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  #21  
Old 06-07-2002, 06:33 PM
Oracle Oracle is offline
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A good bag/container for a med kit is one of the waterproof courier/document military surplus bags that periodically get offered by Sportsman's guide amongst others. You can get a lot of stuff in these and if you have to travel by foot to get somewhere, you just throw it over your shoulder.

Now i don't want to be anal about it, but depending upon how far 'out' you're going, you may want to talk to your doctor about a few things. Yes you CAN suture yourself, even do some minor surgery (don't ask) but in the absence of circumstances causing a huge adrenaline rush, it will hurt like holy jesus. Large lacerations are rarely sutured in the field, just packed and immobilized. If you are alone and face some serious blood loss, you have very little time so suturing becomes necessary HOWEVER, sewing is not easy at the best of times, I'd recommend one of the stainless staple guns. ANy farm or vet supply house will have them, FAST, and easy to do when its YOU that will be hurting. Takes some will power to force a needle through your own epidermis over and over again to close any sizable laceration the staples are more akin to yanking the football ankle tape off at the end of the game. Some of these chemical cold packs can make you a hell of a lot more comfortable, as can the heat packs in appropriate circumstances.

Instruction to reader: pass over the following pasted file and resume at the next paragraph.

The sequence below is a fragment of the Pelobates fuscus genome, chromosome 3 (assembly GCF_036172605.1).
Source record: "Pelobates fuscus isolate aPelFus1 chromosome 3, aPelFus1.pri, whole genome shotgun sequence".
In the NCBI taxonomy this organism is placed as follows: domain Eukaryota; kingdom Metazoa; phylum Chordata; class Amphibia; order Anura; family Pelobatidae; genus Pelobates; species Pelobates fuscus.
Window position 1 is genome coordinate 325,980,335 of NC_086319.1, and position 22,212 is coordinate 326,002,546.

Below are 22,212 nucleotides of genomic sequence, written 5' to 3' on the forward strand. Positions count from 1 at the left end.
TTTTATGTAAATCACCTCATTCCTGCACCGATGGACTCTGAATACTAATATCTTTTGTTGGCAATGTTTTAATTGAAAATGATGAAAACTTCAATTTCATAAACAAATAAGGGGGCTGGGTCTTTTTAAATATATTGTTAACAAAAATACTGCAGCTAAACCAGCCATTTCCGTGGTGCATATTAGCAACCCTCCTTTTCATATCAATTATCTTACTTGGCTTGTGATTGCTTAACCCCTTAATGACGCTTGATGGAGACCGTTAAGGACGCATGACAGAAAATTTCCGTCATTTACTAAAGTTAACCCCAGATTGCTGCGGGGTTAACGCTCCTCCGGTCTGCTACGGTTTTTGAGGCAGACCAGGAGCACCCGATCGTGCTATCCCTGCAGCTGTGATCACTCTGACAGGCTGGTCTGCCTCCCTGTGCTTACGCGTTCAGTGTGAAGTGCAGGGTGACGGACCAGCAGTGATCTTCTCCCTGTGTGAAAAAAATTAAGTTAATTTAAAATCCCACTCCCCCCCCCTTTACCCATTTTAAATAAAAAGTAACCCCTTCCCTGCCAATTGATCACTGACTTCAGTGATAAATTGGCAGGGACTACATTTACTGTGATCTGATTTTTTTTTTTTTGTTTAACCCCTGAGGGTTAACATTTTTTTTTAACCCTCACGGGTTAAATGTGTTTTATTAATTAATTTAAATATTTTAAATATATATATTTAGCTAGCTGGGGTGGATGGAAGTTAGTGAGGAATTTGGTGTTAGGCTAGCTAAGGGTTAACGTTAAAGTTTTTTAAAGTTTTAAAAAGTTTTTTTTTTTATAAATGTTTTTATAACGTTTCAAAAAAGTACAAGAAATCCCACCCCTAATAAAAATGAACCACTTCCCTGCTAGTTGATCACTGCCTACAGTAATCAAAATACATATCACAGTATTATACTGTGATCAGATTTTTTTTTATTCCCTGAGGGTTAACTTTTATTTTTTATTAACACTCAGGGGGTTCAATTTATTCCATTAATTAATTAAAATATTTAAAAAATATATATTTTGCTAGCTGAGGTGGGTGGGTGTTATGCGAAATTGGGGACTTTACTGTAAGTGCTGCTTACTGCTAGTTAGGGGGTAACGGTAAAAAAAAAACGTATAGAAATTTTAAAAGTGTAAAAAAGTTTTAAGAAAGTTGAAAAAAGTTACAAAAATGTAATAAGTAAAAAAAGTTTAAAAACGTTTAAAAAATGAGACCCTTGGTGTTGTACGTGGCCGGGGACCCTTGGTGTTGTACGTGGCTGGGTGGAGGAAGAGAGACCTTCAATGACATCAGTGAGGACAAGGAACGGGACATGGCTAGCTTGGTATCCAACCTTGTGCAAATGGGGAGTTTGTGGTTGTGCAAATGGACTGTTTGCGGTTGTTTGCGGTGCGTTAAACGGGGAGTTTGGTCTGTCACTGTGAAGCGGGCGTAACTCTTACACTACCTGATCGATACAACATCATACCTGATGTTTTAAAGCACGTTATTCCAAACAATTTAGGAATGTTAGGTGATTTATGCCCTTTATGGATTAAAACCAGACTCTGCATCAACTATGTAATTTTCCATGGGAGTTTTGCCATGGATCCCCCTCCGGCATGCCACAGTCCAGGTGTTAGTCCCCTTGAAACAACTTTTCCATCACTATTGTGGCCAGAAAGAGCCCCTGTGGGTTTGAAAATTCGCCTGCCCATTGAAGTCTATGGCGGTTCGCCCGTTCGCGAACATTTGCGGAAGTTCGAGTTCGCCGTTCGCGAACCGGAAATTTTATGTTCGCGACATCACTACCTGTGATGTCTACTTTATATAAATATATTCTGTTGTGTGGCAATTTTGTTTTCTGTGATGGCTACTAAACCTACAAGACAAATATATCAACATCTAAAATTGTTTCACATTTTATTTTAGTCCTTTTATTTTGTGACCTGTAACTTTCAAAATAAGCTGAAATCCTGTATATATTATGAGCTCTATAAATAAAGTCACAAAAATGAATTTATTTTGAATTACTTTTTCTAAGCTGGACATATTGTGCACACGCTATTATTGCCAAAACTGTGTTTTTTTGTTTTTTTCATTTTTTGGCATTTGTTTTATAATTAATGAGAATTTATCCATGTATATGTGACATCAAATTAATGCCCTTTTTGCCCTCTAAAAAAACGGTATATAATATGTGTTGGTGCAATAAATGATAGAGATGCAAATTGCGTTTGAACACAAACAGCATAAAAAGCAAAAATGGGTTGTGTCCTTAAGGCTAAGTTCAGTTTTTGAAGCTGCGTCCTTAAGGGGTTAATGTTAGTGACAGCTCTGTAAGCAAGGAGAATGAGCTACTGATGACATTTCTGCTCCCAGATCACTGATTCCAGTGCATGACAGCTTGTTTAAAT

Your friendly local physician can draw you up a prescription for several VERY useful things such as- a suitable (for you) antibacterial tablet (penicillin etc.); a topical painkiller (lydocaine comes to mind for those not allergic to it), some systemic pain killers i.e. "drugs" [img]smile.gif[/img] and perhaps even some nitroglycerin tabs in case someone has a heart attack, anti inflammatories, some cortizone based ointments for bug/wasp/bee bites, and even some zinc based ointments for various foot ailments.(bye the way, over the counter desinex does a BANG up job on nasty infected spider/wasp/bee stings.
Just give some thought as to where you're going, how long you're going to be out, and how far you are from medical assistance. Then plan accordingly. Remember first thing you need is air, second is all the blood you can keep in you [img]smile.gif[/img] Those two will buy you the time necessary to deal with anything else that comes up.
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  #22  
Old 06-15-2002, 03:58 PM
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gwinn gwinn is offline
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Join Date: Nov 05, 2001
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Just a couple of comments here:
First, have on hand several pair of latex gloves. Second, along with your adhesive tape, bring a full roll of duct tape. Third, along with gauze, bring a roll of paper towels. I've come upon only one serious case where I've needed my first aid kit. I was proud of how prepared it was until that day. My wife and I patched up a motorcyclist who had driven off a 30 ft cliff. The most useful things I had to provide medical attention were my 7-gallons of water that I mixed 2-oz of iodine to on the spot. A full roll of paper towels, ( my gauze didn't go very far), and a full roll of duct tape. Unfortunately, I had but one pair of latex gloves and those were for my wife. We successfully repaired this guy, but my first aid kit is much larger now!
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